15. Sorry Johnd. Please forgive my poor attempt at humour here, but it looks like a wrong turn.
  16. I would guess, and it would only be a guess, that this is a red-shouldered hawk. Broad-winged hawks are early migrants and most of them would have passed through PA by mid September according to HawkMountain. I know that birds follow migration dates as much as they follow boundaries on range maps so it's not definitive, but it's enough to influence my guess for red-shouldered hawk. http://www.hawkmountain.org/raptorpedia/hawks-at-hawk-mountain/hawk-species-at-hawk-mountain/broad-winged-hawk/page.aspx?id=655
  17. Welcome to Whatbird, Gordon Sick. I wonder if the hawk was trying to steal dinner from the heron during this encounter and the heron was fighting back for it's meal. The hawk is in the water's edge in a few shots and it looks like there is something visible right there where the hawk takes off from the water. Hawks are as opportunistic as most other birds and aren't above stealing for a free meal. That might explain the encounter between the two.
  18. I'm far from being good at birding by ear, but if I heard this in my backyard I'd be looking up in the tree tops or on the power lines for a brown thrasher. I wouldn't be surprised if I saw something else making that sound though....Just so you know, I'm no better at 'Name that Tune' kind of games than I am at IDing birds by sound...LOL
  19. https://www.enn.com/articles/56010-escalator-to-extinction-can-mountain-species-adapt-to-climate-change
  20. If that's your idea of a joke I fail to see the humour there.... *shakes my head* You can tell Kemosabi that he can take that idea and....(use your imagination) You asked for opinions and then call people luddites because their opinions don't agree with your's? I will keep my opinion to myself from now on and wish you all the best in marketing your silly gimmick to those that are silly enough to buy into it.
  21. Since you are looking for more feedback, I'll offer mine, although I'm not sure it's what you're looking for. Sorry, but I think that flipping the book sideways is a silly gimmick that has no advantage, other than a marketing hook for people that want to have something different than everyone else. Books oriented horizontally can't hold any more information than the same sized book that's oriented vertically, so what's the point? While a field guide with thinner pages and smaller print would have the advantage of potentially holding more data, I see thinner pages as being more fragile and smaller print as being harder to read. The horizontally oriented marketing hook directed at smartphone users might work, but I suspect that the smartphone users that prefer reading from their phone instead of a book would rather read from their phone than a book regardless of the books orientation. I took my camera's user's manual, which is just slightly bigger than the size you mentioned, and turned it horizontally to try and flip pages and get a feel for the different orientation. It felt weird and awkward holding it that way with one hand and it felt even weirder flipping the pages upwards, my fingers and thumbs just aren't used to turning pages that way. I think the idea of a small field guide with lots of info is a great idea, if it's durable and readable. I think the idea of making such a book and flipping it horizontally is a silly gimmick that would turn more people away than it lures in. I can only speak for myself but the horizontal orientation would be a big turn off for me. Sorry, but you asked what I thought and the simple answer is, not much at all.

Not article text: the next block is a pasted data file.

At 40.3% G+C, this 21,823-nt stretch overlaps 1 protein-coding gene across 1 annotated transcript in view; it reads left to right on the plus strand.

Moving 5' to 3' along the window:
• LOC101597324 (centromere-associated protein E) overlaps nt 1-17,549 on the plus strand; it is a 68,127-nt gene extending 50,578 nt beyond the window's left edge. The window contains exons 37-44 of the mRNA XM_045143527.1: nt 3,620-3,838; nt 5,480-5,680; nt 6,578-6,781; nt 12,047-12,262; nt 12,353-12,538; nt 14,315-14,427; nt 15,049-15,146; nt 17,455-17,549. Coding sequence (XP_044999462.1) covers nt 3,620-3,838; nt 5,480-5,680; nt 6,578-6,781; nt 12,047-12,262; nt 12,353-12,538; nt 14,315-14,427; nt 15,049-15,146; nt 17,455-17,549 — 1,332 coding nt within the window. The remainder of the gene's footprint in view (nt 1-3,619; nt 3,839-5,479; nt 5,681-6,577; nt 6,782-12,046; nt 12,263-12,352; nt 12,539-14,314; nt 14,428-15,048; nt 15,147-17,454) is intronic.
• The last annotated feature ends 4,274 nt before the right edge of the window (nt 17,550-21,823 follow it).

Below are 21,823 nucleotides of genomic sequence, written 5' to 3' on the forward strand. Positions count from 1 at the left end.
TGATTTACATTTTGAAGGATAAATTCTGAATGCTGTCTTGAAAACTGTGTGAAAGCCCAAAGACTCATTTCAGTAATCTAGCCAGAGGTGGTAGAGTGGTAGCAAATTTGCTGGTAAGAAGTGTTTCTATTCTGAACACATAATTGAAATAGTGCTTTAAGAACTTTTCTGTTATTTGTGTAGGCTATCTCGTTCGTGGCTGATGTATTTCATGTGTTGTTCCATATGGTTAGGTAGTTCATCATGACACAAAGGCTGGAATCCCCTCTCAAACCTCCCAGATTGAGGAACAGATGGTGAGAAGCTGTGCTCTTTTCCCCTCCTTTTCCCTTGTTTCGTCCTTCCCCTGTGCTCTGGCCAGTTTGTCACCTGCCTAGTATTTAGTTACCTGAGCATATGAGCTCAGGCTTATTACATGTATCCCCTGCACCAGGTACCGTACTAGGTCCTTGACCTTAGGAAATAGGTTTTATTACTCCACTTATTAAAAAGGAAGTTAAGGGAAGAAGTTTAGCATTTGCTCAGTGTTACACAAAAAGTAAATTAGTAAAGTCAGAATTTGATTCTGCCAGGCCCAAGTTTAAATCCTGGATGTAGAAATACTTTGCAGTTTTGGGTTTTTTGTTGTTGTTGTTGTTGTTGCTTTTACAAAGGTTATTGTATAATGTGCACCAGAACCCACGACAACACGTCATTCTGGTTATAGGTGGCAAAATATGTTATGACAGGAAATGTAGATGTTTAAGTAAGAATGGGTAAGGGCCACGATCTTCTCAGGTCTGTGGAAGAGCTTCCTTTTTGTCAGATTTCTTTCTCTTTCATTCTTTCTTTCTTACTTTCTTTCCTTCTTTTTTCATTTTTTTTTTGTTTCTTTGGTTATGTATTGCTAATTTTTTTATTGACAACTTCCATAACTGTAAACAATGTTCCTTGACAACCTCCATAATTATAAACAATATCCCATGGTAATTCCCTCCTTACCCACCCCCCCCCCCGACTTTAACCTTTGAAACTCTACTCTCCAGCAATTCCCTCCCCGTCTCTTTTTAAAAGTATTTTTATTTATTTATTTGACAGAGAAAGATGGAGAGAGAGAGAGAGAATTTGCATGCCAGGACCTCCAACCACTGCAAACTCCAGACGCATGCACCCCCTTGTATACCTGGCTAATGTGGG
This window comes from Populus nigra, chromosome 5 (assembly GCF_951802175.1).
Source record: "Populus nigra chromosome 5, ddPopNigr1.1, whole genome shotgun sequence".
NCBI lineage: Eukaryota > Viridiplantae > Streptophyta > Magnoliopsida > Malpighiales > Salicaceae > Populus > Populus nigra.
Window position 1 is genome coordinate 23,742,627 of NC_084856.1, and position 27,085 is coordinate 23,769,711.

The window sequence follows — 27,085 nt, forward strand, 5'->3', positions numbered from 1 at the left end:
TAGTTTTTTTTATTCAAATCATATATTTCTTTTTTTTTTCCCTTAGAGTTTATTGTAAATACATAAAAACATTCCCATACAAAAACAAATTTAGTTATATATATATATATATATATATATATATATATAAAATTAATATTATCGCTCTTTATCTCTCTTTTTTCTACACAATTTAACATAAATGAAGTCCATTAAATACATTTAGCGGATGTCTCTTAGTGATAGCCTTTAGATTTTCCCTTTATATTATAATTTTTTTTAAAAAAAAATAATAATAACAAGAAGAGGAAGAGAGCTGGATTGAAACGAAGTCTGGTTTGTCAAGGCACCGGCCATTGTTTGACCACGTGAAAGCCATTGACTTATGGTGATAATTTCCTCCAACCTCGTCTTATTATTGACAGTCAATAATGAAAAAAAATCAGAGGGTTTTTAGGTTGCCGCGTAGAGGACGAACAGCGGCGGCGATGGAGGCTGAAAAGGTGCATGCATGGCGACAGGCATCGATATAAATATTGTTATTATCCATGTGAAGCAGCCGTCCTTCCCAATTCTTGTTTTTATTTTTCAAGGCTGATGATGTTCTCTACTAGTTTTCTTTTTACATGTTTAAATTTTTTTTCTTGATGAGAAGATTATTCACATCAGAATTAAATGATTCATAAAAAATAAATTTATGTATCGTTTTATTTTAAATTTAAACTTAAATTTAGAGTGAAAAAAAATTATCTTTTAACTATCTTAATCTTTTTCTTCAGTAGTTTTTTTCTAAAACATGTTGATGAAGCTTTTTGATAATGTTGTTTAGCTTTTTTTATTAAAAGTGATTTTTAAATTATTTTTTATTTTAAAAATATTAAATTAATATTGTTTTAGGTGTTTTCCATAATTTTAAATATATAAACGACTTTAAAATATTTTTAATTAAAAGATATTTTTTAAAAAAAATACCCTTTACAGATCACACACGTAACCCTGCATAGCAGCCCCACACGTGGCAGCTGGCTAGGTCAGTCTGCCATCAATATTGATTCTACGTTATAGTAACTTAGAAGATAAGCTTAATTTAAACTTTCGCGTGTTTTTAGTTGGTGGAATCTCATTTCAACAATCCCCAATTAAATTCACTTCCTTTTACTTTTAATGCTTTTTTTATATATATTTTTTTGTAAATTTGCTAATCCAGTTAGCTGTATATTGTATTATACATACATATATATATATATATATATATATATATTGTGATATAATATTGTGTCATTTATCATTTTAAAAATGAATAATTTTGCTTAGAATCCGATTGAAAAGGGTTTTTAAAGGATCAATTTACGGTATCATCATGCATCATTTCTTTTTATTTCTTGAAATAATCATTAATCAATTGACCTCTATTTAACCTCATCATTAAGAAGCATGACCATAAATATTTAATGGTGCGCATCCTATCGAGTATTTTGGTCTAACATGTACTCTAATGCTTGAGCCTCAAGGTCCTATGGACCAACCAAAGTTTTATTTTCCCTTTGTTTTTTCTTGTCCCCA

22. If the woodpecker is on a standard sized suet feeder, I would say the bird is too small to be a Hairy Woodpecker. While we can't see the tip of the bill, it still looks more like a small Downy Woodpecker's bill to me. I'm sure someone more competent at IDs will clarify whether this is a Downy or not, and provide more reasons behind the ID.
  23. I spent my coffee time this morning counting out the excess 685 of my oldest photos just to see where that took me date wise. My first upload was on Aug 12, 2008 and four years later, by Sept 1, 2012 I had uploaded the 685 photos now scheduled for deletion. Most of those photos, probably 90% or more, were shared on the old Whatbird. Since there is no longer an old Whatbird, the deletion of my older photos won't have any effect on me or cause blank spots across the internet. The deletion of other people's photos will probably have more of an impact on me than the deletion of my own files. I suspect it'll be that way for a lot of people. We can all backup our own content before it's deleted, but we can't backup all the photos that are an integral part of our favourite websites. I know it's a waste of energy, but I'm hoping that they see past the money and decide to change their plans for mass deletion.
  24. I wonder how FL@$%#r would react if everyone that had to delete their excess photos deleted ALL of their photos instead of just those exceeding the 1000 photo limit. I doubt it would have any impact but I am seriously thinking about waiting until they delete my excess photos and then, in protest to their shady business tactics, delete the remaining 1000 photos myself. I know, I know, that's self defeating but with tactics like this, I don't want to support FL@$%#r. I won't support them by being blackmailed into paying for a Pro account and am seriously questioning whether I want my photos used to provide a forum for advertisers to support them. Maybe I'll just upload 1000 images that all say "this photo removed by FL@$%#r".